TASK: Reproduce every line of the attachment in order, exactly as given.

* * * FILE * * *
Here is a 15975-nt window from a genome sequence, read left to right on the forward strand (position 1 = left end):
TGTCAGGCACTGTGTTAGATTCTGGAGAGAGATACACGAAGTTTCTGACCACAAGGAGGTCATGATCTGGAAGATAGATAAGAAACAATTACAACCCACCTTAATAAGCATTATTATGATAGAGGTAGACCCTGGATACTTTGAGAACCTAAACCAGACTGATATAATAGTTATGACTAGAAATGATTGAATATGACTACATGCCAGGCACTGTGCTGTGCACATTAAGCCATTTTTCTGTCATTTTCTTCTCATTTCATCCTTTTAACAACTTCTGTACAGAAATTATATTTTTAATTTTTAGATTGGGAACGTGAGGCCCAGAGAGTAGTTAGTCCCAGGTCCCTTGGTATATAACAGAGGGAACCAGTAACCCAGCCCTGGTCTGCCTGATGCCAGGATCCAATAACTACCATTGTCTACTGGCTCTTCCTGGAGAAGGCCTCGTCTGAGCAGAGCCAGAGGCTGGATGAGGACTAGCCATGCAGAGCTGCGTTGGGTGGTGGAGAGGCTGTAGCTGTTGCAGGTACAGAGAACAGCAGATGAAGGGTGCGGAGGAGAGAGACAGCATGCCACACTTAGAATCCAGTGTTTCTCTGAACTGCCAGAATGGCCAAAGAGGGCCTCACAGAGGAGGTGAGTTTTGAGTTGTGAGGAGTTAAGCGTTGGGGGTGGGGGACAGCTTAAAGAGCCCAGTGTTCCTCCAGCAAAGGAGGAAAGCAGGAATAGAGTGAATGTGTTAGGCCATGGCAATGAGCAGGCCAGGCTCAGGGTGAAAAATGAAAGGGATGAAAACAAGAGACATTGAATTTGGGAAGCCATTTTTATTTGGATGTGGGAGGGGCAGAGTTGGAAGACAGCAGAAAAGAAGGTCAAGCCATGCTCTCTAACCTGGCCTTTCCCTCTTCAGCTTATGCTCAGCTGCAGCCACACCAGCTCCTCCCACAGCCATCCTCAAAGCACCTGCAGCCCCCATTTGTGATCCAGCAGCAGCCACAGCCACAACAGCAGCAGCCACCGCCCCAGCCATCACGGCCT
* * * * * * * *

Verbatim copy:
Here is a 15975-nt window from a genome sequence, read left to right on the forward strand (position 1 = left end):
TGTCAGGCACTGTGTTAGATTCTGGAGAGAGATACACGAAGTTTCTGACCACAAGGAGGTCATGATCTGGAAGATAGATAAGAAACAATTACAACCCACCTTAATAAGCATTATTATGATAGAGGTAGACCCTGGATACTTTGAGAACCTAAACCAGACTGATATAATAGTTATGACTAGAAATGATTGAATATGACTACATGCCAGGCACTGTGCTGTGCACATTAAGCCATTTTTCTGTCATTTTCTTCTCATTTCATCCTTTTAACAACTTCTGTACAGAAATTATATTTTTAATTTTTAGATTGGGAACGTGAGGCCCAGAGAGTAGTTAGTCCCAGGTCCCTTGGTATATAACAGAGGGAACCAGTAACCCAGCCCTGGTCTGCCTGATGCCAGGATCCAATAACTACCATTGTCTACTGGCTCTTCCTGGAGAAGGCCTCGTCTGAGCAGAGCCAGAGGCTGGATGAGGACTAGCCATGCAGAGCTGCGTTGGGTGGTGGAGAGGCTGTAGCTGTTGCAGGTACAGAGAACAGCAGATGAAGGGTGCGGAGGAGAGAGACAGCATGCCACACTTAGAATCCAGTGTTTCTCTGAACTGCCAGAATGGCCAAAGAGGGCCTCACAGAGGAGGTGAGTTTTGAGTTGTGAGGAGTTAAGCGTTGGGGGTGGGGGACAGCTTAAAGAGCCCAGTGTTCCTCCAGCAAAGGAGGAAAGCAGGAATAGAGTGAATGTGTTAGGCCATGGCAATGAGCAGGCCAGGCTCAGGGTGAAAAATGAAAGGGATGAAAACAAGAGACATTGAATTTGGGAAGCCATTTTTATTTGGATGTGGGAGGGGCAGAGTTGGAAGACAGCAGAAAAGAAGGTCAAGCCATGCTCTCTAACCTGGCCTTTCCCTCTTCAGCTTATGCTCAGCTGCAGCCACACCAGCTCCTCCCACAGCCATCCTCAAAGCACCTGCAGCCCCCATTTGTGATCCAGCAGCAGCCACAGCCACAACAGCAGCAGCCACCGCCCCAGCCATCACGGCCT